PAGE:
Brad Evans is a monster when it comes to hoops. The Champaign, IL native spends 25 hours a day glued to his couch watching multiple college basketball games simultaneously on his TV, phone and tablet while reciting famous Dicky V lines. Well, we’re sure all of that may be only half true — but that’s certainly how we picture the hoop-a-holic considering his vast wealth of March Madness knowledge he explodes with every year.
I like Evans, not only because I too am a former central-Illinois boy who grew up idolizing Chief Illiniwek — and Kendall Gill, my God, Kendall Gill — but because he’s been near dead money, helping me finish in the top 70 percentile of my bracket pools the last three years.
Evans is no baller, shot-caller. But he’s damn close. Take his advice and run with it!
Which No. 1 seed has the toughest route to the final four?
Josh Helmuth: Does Villanova really have a solid chance to repeat?
Brad Evans: Villanova, though it has front line limitations, definitely has reasonable odds of repeating. The Wildcats defend, possess oodles of experience and showcase arguably the best off-dribble producers in college basketball in Josh Hart. Moving through the East region unimpeded seems likely.
Kansas better cinch up the belt. Its ride through the Midwest region will be again to a muddy jungle road. A number of potential pitfalls, including Iowa St., Purdue, Michigan and Louisville possibly await. If the Jayhawkscontinue to play with fire late in games, like they recently did against West Virginia and Oklahoma, watering holes in the greater Lawrence area will swell with depressed fans. Also keep in mind this is Bill Self’s worst defensive team statistically. Unless Frank Mason “Westworld” like hosts are suddenly manufactured, KU won’t survive the rough and tumble Midwest.
Villanova set a new record for wins by a defending NCAA champion entering the tournament. They very well could repeat as champs.
I feel Kansas has had too many distractions off the floor – especially with the Josh Jackson situation. How far do you have them going?
For the reasons mentioned above, I have my reservations. On my ‘gut’ bracket, Kansas exits in the Elite Eight against white-hot Michigan. My ‘brain’ exercise has it getting bounced by a familiar foe, Iowa St., in the Sweet Sixteen.
Does Gonzaga have a real shot THIS time??
Undoubtedly, this is Mark Few’s best ‘Zags team, from top to bottom. They possess remarkable size, strong guard play and are the most efficient team in nation according to KenPom.com. Disparage the WCC and its competition all you want, but Gonzaga handled business against Arizona, Florida, Iowa St. and St. Mary’s (three times). It owns all the characteristics needed to finally get over the hump and secure its first ever Final Four.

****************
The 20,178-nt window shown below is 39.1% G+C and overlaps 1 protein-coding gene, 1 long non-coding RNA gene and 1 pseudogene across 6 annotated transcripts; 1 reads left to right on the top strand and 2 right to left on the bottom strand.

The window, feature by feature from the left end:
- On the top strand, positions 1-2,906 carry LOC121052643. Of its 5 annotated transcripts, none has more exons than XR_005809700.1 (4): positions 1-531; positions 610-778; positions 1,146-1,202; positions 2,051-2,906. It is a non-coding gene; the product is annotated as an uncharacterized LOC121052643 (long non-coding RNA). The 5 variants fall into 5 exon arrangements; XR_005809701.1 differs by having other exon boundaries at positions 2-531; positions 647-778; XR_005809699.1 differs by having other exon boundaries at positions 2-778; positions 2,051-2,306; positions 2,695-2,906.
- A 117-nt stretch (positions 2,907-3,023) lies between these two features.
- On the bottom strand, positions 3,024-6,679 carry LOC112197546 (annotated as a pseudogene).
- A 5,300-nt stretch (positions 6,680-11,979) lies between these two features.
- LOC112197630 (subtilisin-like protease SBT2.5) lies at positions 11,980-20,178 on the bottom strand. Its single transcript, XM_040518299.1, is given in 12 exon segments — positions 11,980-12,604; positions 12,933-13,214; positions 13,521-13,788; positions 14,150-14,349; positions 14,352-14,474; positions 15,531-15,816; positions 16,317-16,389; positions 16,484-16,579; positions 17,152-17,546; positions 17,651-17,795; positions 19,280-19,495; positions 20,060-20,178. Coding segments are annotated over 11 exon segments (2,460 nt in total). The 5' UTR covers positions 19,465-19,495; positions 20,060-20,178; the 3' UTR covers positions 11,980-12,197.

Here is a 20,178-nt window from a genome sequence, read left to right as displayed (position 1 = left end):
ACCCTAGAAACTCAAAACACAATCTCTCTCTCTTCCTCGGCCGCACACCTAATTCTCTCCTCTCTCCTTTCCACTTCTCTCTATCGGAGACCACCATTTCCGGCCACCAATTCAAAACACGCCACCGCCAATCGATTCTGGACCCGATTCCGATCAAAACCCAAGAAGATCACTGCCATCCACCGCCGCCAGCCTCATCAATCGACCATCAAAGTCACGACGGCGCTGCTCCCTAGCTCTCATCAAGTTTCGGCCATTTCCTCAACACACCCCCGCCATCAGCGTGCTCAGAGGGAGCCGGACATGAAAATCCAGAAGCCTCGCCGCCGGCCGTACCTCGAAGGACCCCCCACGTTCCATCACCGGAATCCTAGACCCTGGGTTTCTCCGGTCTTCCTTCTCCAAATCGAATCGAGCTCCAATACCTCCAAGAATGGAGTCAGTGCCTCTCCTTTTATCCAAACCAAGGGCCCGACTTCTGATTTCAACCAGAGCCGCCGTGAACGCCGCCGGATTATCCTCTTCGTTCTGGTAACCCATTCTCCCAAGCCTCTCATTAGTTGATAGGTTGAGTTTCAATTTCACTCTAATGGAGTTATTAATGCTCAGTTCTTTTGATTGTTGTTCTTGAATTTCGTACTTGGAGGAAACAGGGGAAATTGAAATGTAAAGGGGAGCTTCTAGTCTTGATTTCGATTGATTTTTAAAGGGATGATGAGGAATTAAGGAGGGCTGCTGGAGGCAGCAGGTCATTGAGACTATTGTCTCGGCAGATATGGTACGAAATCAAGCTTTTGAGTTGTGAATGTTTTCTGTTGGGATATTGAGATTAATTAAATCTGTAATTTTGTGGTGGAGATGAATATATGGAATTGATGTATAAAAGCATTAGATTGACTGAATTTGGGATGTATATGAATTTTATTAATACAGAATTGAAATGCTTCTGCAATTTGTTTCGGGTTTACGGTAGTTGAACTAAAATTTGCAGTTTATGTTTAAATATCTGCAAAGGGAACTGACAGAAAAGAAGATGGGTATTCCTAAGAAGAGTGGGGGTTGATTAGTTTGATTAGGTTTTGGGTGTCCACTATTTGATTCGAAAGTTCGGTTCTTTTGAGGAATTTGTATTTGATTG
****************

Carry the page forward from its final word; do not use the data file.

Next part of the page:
Gonzaga could make enter their first Final Four 18 years after breaking into the scene as an unlikely cinderella. They could go all the way this year, especially if enough of these signs go up.
When the brackets were released, whose seeding made your jaw drop?
Vanderbilt, Michigan St. and Wisconsin were surprises, but the Selection Committee, who I feel did its best job ever scrubbing and seeding, clearly placed each on the 8-9 line solely because of strength of schedule. Take note, Jim Boeheim.
Who is the mid-major most likely to wreak the most havoc?
UNC-Wilimgton received a tough draw with an opening round matchup against Rock ‘em Sock ‘em robot Virginia, but is has enough offensive firepower and inside/outside balance to counteract UVA’s pack-line defense. If it springs the 12-over-5 upset, I could see it upending Florida in the Round of 32. The Seahawks, one of the most efficient offensive teams in the nation, can seriously score.
Give me your first round upset picks.
UNC-Wilmington over Virginia
Bucknell over West Virginia
Rhode Island over Creighton
Wake/K-State over Cincinnati
Which No. 1 or No. 2 seed will lose first?
Kentucky. The Wildcats are wildly erratic over 40 minutes, are disinterested at times on defense, shoot at a below average clip outside and struggle with turnovers. Wichita St. undercuts them in Round 2.
Kentucky has an embarrassment of riches when it comes to talent, but don’t bank on them this year according to Brad.
Who are the biggest stars poised to lead their teams to deep runs?
Derrick Walton, Michigan – Even before Michigan’s harrowing journey to the Big Ten Tournament, he was shaking opponents of their sneakers. A government mind personified, he dropped 16 dimes against Nebraska in the B1G season finale. His vision, creativity and marksmanship outside are almost second to none right now.
Nigel Williams-Goss, Gonzaga – It’s criminal his name isn’t mentioned in National Player of the Year conversations (East Coast bias?!). He’s an offensive juggernaut who picks apart defenses of the dribble as a scorer and distributor. Williams-Goss is also an outstanding defender.
Semi Ojeyele, SMU – Never challenge this dude to a pushups competition. He’s positively yoked. The 6-foot-7 junior is a menace in all facets – defense, rebounding, scoring. He nets over 42 percent from three, 77 percent at the charity stripe and blasts fools around the basket. He’s one of many reasons why SMU could knock out Duke in the Sweet Sixteen.
Give me your final four!
Villanova, Gonzaga, Michigan and UCLA
Which NCAA tourney coach should Illinois scoop up the second the tournament ends?
Josh Whitman is fully prepared to open the coffers and make it rain. He’s raised a ton of cash and is willing to approach anyone who he feels is the best fit. Gregg Marshall, Buzz Williams, Greg McDermott and possibly even Billy Donovan will likely receive a phone call. However, when the dust settles, I suspect upstart Kevin Keatts, a former Rick Pitino assistant and rising star in the coach ranks who currently oversees UNC-Wilmington, will head north to Champaign.
Josh Helmuth is the editor of Crave Sports.